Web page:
Wednesday, November 23, 2022

Making Out

The last year of elementary school was coming to a close.  By and large, I'd been in school with the same kids for six years.  Now we were finding out that we were to be split up, some going to the old Junior/Senior High School, others going to the brand new Junior High recently completed.  I was on the borderline between the two.  My hope was to go to the old High School, but that was not the case.  I would be shuffled in with kids from another elementary school.  All of them.  There would be some of my old school kids there, but we would be enormously outnumbered.  Life was about to take a big turn.  

That summer, somehow. . . I don't remember the circumstances. . . I met some kids from the new school.  And apparently, I was already known because of the band.  Fame had come my way.  What that would mean, I would find out soon enough.  

Before school began, I was told that a girl named Violeta liked me and wanted to meet me.  Her house was near the "other" elementary school.  One day, with an older fellow I had met, we went to her house.  The neighborhood was new to me, a distant land, another planet.  The sun shown differently here, it seemed, the colors blander, the light harsher.  People who lived on these streets, I imagined, were certainly dangerous.  My body tensed.  I was wary.  

Violeta looked as if she had sprung into the world fully formed.  She was already complete.  She had the body and the confidence of a woman.  She was as tall as I, maybe even taller, with hips and breasts and a face that was youthful but mature.  She had olive skin and thick dark hair, and her eyes were nearly black.  Her smile was overwhelming.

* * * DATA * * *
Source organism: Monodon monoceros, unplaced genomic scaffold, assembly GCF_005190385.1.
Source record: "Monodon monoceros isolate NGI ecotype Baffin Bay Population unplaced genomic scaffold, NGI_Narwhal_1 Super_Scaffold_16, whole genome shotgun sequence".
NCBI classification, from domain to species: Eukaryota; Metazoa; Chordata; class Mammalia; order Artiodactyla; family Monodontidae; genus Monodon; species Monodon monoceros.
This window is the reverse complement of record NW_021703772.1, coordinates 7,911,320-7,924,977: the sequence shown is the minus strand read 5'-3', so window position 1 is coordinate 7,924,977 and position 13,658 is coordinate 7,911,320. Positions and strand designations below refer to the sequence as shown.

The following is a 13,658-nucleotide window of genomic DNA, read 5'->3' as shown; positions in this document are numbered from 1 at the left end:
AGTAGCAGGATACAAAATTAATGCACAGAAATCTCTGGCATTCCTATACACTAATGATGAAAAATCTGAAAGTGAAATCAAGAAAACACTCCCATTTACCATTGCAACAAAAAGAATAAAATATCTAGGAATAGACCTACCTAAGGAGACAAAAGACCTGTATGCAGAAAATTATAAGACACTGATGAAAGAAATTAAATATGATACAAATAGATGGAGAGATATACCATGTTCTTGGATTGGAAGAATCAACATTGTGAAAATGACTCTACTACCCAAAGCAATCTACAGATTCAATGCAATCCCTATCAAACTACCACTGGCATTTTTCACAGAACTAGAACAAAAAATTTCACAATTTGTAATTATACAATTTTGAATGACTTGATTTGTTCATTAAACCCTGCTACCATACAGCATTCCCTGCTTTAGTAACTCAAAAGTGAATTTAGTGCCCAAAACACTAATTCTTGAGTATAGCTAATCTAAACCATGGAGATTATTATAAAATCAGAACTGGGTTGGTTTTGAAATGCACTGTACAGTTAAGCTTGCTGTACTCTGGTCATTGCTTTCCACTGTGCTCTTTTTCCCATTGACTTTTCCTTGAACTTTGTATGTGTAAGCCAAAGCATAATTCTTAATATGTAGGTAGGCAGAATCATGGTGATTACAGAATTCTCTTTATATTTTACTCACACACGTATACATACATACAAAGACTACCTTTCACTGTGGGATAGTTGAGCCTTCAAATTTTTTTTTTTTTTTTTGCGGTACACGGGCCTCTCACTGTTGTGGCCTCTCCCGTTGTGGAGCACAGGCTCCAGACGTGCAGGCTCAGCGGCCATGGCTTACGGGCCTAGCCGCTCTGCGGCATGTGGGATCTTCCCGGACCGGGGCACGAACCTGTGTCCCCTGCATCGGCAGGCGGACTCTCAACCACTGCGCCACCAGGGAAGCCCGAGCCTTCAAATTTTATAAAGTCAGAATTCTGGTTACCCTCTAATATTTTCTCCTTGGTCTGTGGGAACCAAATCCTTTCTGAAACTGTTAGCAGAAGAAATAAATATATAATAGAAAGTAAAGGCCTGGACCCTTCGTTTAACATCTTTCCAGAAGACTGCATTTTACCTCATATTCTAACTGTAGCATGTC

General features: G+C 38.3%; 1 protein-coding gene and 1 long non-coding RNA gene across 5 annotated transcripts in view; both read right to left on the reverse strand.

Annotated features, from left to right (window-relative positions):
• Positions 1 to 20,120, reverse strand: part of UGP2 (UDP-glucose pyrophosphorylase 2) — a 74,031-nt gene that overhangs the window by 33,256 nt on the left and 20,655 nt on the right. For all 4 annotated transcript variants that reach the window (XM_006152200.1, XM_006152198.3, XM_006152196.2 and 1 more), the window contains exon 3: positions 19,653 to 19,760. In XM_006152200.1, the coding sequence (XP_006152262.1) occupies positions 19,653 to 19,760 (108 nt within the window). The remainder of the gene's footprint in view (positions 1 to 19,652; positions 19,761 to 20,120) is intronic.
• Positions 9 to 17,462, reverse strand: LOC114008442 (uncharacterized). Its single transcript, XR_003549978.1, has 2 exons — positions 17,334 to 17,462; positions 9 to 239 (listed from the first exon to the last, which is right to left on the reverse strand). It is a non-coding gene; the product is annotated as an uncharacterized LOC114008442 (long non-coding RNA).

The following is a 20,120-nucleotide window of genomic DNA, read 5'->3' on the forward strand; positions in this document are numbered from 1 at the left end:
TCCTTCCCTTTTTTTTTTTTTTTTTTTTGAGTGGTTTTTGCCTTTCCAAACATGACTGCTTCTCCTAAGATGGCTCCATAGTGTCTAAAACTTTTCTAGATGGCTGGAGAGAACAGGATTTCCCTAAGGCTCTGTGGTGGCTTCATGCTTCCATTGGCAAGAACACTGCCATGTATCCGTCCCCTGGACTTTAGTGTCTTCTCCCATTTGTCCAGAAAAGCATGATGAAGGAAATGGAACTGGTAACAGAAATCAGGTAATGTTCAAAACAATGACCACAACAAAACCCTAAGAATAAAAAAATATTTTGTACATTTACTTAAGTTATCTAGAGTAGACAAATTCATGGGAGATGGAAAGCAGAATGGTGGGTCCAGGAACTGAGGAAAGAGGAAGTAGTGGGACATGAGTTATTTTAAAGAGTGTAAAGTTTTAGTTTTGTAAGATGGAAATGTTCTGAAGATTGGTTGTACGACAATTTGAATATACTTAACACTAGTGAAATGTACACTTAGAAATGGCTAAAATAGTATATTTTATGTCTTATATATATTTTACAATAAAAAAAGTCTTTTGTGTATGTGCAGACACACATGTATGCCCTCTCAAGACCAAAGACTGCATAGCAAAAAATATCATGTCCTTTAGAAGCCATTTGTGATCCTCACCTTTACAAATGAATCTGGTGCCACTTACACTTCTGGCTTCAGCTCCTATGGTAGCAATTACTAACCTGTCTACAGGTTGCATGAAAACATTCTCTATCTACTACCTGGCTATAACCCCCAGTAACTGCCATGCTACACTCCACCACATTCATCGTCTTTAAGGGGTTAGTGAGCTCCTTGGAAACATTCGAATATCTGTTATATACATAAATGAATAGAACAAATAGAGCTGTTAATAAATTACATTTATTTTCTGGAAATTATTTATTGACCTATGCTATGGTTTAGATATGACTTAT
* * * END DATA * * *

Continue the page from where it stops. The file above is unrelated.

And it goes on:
My new friend was older and had a motor bike, a 50cc Honda that kids were allowed to drive with a learner's permit.  He introduced me and we all talked a bit, then, unexpectedly, he left.  I was alone, face to face with this woman.  Nobody else was home.  I was like a mute.  I had no words.  She, however, was relaxed and poised.  She looked at me confidently.  She smiled.  And then. . . she kissed me.  It wasn't like the kisses I had gotten at parties in dark corners that lasted only a moment.  Her arms around me, I could feel her body press against mine, her very full lips exploring my neck and my mouth.  Vertigo hit me full on.  My head spun, my body trembled.  In truth, I was terrified.  There was no one to stop us, no need to cautiously look around.  There was only me and this wild gypsy woman/girl with the warm breath and the strange name.  

And that is all I remember.  Nothing in life had prepared me for this.  I only recall that when I left, I felt the difference.  She was no kid, not in the way I was.  But I had taken the first step into a harder, stranger world.  I had, in the parlance of the day, "made out."  Walking home from her house through unfamiliar streets, I knew I had just been elevated high above my group of elementary school friends.  

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